Business Interruption Insurance Is Not Available to Cover COVID-19 Losses

We live in a new world of virtual currency, the Metaverse, AI, and so many more developments that are disconnected from tangible physical objects. But the insurance industry’s approach to coverage for business losses due to COVID-19 remains rooted in the mid-20th Century, if not earlier. That is, the industry insists that there must be “direct physical loss or damage” to the tangible property of a business before a claim for business interruption insurance will be entertained. Temporary contamination of surfaces by the virus will not qualify as a covered loss.

Beginning in March 2020 and continuing through 2021, the spread of COVID-19 caused restaurants, hotels and other businesses to shut down or restrict capacity, many in response to direct government orders, and others out of concern for the well-being of their staff and customers. Many of these businesses looked to their business interruption insurance policies to help them pay their rent, employees, vendors, and other expenses. Insurance companies uniformly resisted these claims, and numerous court cases were commenced throughout the country. Almost all decisions in such cases upheld the positions of the insurers, and the decisions have generally been upheld on appeal.

Two recent appeals court decisions in New York appear to have settled this issue, at least under New York law: Consolidated Restaurant Operations, Inc. v. Westport Ins. Corp., decided April 7, 2022 by the Appellate Division, First Department; and Kim-Chee LLC v. Philadelphia Indemnity Insurance Co., decided January 28, 2022 by the United States Court of Appeals, Second Circuit.

Consolidated Restaurant considered the claims of a company that operated numerous restaurants in the United States and abroad, while Kim-Chee involved the closure of a single tae-kwon-do studio in Amherst, New York, a suburb of Buffalo. In each case, businesses were closed as a result of executive orders which limited public access to them.  But, in each case, the appeals courts upheld the dismissal of the insured party’s claims because neither insured was able to allege direct physical loss to its property, or a tangible alteration of its property such that repair or restoration would be required. The Kim-Chee decision also distinguished the virus’s very temporary contamination of surfaces within the studio from persistent contamination by “radiation, chemical dust, gas, asbestos, and other contaminants whose presence could trigger coverage.” The fact that neither policy contained a common “virus exclusion” endorsement was of no help to the plaintiffs.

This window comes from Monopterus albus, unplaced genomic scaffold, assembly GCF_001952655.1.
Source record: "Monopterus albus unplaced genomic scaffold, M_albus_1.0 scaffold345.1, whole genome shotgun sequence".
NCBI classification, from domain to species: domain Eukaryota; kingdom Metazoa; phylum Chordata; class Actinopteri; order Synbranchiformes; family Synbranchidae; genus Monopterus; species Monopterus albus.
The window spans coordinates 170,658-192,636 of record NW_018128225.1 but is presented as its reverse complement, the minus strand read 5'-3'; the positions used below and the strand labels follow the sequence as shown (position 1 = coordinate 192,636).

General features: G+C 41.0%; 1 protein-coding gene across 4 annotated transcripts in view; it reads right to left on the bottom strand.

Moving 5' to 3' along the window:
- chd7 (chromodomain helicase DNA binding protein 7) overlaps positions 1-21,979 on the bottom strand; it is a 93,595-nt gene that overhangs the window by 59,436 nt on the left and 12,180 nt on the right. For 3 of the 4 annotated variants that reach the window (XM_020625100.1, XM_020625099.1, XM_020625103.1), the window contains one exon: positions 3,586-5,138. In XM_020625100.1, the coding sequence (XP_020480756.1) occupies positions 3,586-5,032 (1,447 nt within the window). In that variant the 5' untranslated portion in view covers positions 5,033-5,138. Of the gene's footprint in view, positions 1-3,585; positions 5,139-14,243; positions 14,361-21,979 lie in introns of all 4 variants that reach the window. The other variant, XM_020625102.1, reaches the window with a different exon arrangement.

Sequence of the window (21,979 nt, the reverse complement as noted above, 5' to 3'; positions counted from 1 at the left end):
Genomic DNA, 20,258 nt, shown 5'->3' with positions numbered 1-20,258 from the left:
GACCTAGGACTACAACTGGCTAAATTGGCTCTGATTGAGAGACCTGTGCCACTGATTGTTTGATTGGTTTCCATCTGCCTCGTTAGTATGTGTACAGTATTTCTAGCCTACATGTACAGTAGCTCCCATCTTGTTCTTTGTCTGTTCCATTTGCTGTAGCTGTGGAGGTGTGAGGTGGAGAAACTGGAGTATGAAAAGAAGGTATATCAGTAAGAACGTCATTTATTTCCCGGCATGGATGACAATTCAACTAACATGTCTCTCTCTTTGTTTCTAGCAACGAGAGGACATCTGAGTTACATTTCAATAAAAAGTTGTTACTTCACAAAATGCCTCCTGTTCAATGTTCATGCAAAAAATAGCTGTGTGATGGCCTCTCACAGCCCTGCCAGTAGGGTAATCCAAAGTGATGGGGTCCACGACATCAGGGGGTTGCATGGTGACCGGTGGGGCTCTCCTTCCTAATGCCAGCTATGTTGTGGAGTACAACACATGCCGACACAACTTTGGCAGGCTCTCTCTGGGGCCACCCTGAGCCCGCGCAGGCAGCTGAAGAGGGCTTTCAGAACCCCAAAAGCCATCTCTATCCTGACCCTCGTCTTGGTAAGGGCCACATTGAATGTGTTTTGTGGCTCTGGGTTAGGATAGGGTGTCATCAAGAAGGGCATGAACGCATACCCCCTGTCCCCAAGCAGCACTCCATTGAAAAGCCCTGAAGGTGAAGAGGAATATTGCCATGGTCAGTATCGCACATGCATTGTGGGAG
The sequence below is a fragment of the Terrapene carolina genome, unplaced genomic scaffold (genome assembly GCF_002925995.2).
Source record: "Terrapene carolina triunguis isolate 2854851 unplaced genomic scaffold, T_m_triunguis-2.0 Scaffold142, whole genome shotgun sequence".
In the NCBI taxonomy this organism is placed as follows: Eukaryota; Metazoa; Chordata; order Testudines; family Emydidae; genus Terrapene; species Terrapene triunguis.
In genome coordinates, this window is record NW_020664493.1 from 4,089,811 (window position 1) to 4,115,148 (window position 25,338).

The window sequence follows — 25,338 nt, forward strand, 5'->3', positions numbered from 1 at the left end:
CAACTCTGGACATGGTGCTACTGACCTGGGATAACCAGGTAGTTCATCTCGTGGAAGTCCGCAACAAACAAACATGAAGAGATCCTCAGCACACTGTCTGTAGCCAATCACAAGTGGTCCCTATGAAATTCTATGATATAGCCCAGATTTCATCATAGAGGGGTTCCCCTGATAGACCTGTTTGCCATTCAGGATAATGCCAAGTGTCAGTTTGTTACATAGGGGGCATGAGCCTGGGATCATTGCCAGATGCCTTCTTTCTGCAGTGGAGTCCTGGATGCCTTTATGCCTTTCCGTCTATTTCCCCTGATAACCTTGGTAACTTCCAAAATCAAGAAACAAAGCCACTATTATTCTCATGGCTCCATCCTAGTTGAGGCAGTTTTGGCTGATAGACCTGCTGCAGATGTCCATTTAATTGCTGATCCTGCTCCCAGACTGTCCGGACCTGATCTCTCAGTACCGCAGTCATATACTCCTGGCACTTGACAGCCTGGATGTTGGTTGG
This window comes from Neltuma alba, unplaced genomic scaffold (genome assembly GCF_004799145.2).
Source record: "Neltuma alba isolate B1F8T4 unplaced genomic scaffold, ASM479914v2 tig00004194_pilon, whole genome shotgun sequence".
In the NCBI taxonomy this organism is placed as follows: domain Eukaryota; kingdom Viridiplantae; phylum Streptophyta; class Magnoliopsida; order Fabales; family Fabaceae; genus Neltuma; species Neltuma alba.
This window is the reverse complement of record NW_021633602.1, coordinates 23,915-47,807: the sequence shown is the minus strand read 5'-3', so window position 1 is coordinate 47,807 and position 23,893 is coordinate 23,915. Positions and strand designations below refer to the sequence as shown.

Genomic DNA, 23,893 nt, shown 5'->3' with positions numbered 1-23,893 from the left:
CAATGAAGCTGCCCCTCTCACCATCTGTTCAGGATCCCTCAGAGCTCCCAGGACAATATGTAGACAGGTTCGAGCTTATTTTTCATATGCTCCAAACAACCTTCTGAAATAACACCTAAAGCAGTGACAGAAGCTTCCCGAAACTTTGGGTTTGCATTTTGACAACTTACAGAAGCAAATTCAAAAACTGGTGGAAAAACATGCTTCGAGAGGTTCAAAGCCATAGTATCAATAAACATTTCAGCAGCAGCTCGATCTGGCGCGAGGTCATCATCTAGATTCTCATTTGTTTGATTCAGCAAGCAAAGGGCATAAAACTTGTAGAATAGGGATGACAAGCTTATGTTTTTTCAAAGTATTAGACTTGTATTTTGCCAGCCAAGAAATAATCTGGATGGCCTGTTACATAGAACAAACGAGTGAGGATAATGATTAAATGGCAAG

These cases follow a long line of decisions involving pre-COVID disasters which strictly interpret insurance policies under New York law. For example, in Roundabout Theater Co., Inc. v. Continental Cas. Co, a construction accident near the theater caused a street closure order which prevented access to the theater, but because there had been no damage to the theater building itself, no recovery was allowed under the theater’s business interruption policy. And in Newman Myers Kreines Gross Harris, PC v. Great N. Ins. Co., a power shutdown in advance of an approaching hurricane, which prevented the law firm employees from access to their offices at 40 Wall Street, did not trigger coverage under the business interruption policy, again due to lack of physical damage to the insured premises.

In retrospect, we know that, in 2020 and 2021, many businesses were able to survive the effects of the pandemic with help from government grants and government-sponsored loans, and sometimes with renegotiation of their obligations to landlords, vendors and other creditors. Many other businesses did not survive. In no case, however, was business interruption insurance available.

How can a business insure itself against the next pandemic or other disaster that doesn’t fall neatly within its current insurance policy coverage? It seems unlikely that the insurance industry would be willing to bear the enormous risk of insuring against a pandemic, which by definition is so widespread that coverage would be unaffordable. Perhaps the government could backstop the insurance companies, acting in effect as a reinsurer, so that catastrophic pandemic losses may be covered by a combination of private and government insurance. Beginning in 2020, a number of bills have been introduced in Congress and in State legislatures to have business interruption insurance policies cover such occurrences as  COVID-19 losses, and to provide for government assistance to the insurers; but, to our knowledge, none of them have been enacted into law.

This article is intended as a general discussion of these issues only and is not to be considered legal advice or relied upon. For more information, please contact Michael Utevsky who counsels clients on commercial real estate,  financing of commercial sites, and individual purchases or sales of residential dwellings. Mr. Utevsky is admitted to practice law in New York. Attorney Advertising.